Monday, October 29, 2012

Acupuncture, Yes.

Figuring out what medical expenses qualify for flexible-spending accounts can be tricky. Yesterday, a Wall Street Journal article highlighted this very issue. This short piece reminds me - to remind YOU - that we have arrived to the season of the "benefits rush." It is the end-of-year period when employees make a mad dash to use up remaining funds in medical flexible-spending accounts.
"People want to make sure they don't lose the money," says Craig Hankins, who leads consumer-engagement programs in UnitedHealthcare's product and innovation group. Employer-sponsored flexible-spending accounts, or FSAs, allow workers to sock away pretax earnings for qualified out-of-pocket medical expenses.
Unlike health-savings accounts available to those enrolled in qualified high-deductible health plans, FSA funds can't be rolled over from year to year. What does and doesn't count as a qualified medical expense, however, can be confusing. Fortunately for our patients, Acupuncture is covered by FSA accounts! Call or email today to schedule appointments before the end of the year. As life grows more hectic and holiday plans (and the flu season) is underway, isn't this the perfect time for Acupuncture? And doesn't coverage by your employer make it all the sweeter?

Monday, October 22, 2012

A Video: Acupuncture for Fibromyalgia

Fibromyalgia (FM or FMS) is a medical disorder characterized by chronic widespread pain and a heightened and painful response to pressure. Other symptoms include debilitating fatigue, sleep disturbance, and joint stiffness. Fibromyalgia is estimated to affect 2–4% of the population, with a female to male incidence ratio of approximately 9:1. The term "fibromyalgia" derives from new Latin, fibro-, meaning "fibrous tissues", Greek myo-, "muscle", and Greek algos-, "pain"; thus the term literally means "muscle andconnective tissue pain".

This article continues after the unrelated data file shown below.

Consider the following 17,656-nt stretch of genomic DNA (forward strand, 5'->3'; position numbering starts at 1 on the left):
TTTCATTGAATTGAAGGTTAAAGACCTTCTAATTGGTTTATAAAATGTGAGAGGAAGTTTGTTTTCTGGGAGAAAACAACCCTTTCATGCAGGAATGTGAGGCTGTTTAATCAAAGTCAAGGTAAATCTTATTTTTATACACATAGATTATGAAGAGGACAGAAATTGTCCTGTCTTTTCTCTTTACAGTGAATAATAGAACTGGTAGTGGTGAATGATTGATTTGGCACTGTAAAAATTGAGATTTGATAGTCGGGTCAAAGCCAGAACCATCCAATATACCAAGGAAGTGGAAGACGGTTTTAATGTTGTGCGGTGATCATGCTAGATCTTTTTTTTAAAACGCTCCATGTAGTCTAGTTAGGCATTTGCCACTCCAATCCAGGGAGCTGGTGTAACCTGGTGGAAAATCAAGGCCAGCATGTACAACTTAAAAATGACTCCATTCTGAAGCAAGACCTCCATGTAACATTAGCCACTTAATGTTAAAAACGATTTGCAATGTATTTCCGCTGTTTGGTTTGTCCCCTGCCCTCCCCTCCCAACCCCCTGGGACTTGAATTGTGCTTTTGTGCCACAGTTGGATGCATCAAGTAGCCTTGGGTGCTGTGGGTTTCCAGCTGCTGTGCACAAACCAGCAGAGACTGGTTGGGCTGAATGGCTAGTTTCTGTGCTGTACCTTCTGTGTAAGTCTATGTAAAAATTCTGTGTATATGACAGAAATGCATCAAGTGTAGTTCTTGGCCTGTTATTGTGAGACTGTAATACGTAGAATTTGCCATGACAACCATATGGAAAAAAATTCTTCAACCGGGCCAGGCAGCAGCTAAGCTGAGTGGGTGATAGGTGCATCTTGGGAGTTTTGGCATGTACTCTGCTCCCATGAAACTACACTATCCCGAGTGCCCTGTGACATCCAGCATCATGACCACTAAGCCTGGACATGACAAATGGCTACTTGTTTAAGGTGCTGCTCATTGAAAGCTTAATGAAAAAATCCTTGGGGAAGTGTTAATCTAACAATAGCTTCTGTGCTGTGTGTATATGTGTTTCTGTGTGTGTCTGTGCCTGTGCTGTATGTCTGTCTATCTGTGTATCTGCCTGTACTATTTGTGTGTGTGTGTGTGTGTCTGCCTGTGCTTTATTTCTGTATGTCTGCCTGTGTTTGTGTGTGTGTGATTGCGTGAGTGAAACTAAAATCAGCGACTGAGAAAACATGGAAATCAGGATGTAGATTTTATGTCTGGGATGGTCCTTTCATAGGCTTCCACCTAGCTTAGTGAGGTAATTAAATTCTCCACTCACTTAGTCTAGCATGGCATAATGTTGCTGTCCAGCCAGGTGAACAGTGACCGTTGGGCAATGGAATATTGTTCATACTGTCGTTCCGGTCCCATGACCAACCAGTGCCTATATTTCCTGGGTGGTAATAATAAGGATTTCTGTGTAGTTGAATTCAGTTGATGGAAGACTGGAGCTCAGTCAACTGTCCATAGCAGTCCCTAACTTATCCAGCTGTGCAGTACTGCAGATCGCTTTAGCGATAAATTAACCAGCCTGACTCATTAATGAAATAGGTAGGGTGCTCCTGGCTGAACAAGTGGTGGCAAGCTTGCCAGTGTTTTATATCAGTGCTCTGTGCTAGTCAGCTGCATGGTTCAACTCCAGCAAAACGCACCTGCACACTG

Researchers estimate that the majority of fibromyalgia patients try alternative treatments to relieve their symptoms. The ancient Chinese practice of acupuncture is one that helps. A study published in the Mayo Clinic Proceedings shows acupuncture relieves fatigue and anxiety in fibromyalgia patients for up to seven months after the treatment. We find overall that acupuncture for FMS has a positive effect, and acupuncture combined with western medicine strengthens the curative effect. 

Want to try acupuncture but not sure what to expect? Call us directly or check out our online FAQ's.  

Monday, October 15, 2012

An Introduction to the Essentials

Nature provides us with a vast array of medicinal plants that humans have relied upon since the beginning of humankind.

Today, those same medicinal plants are still used in a distilled and concentrated form we call essential oils. Safe, effective, and affordable, essential oils do far more than just smell good: they heal!

This weekend, I attended a seminar to further my training (and feed my interest!) in the use of essential oils with Chinese medicine. We at Health On Pint Acupuncture use only pure and certified organic essential oils, guaranteed to be as safe and effective as nature intended.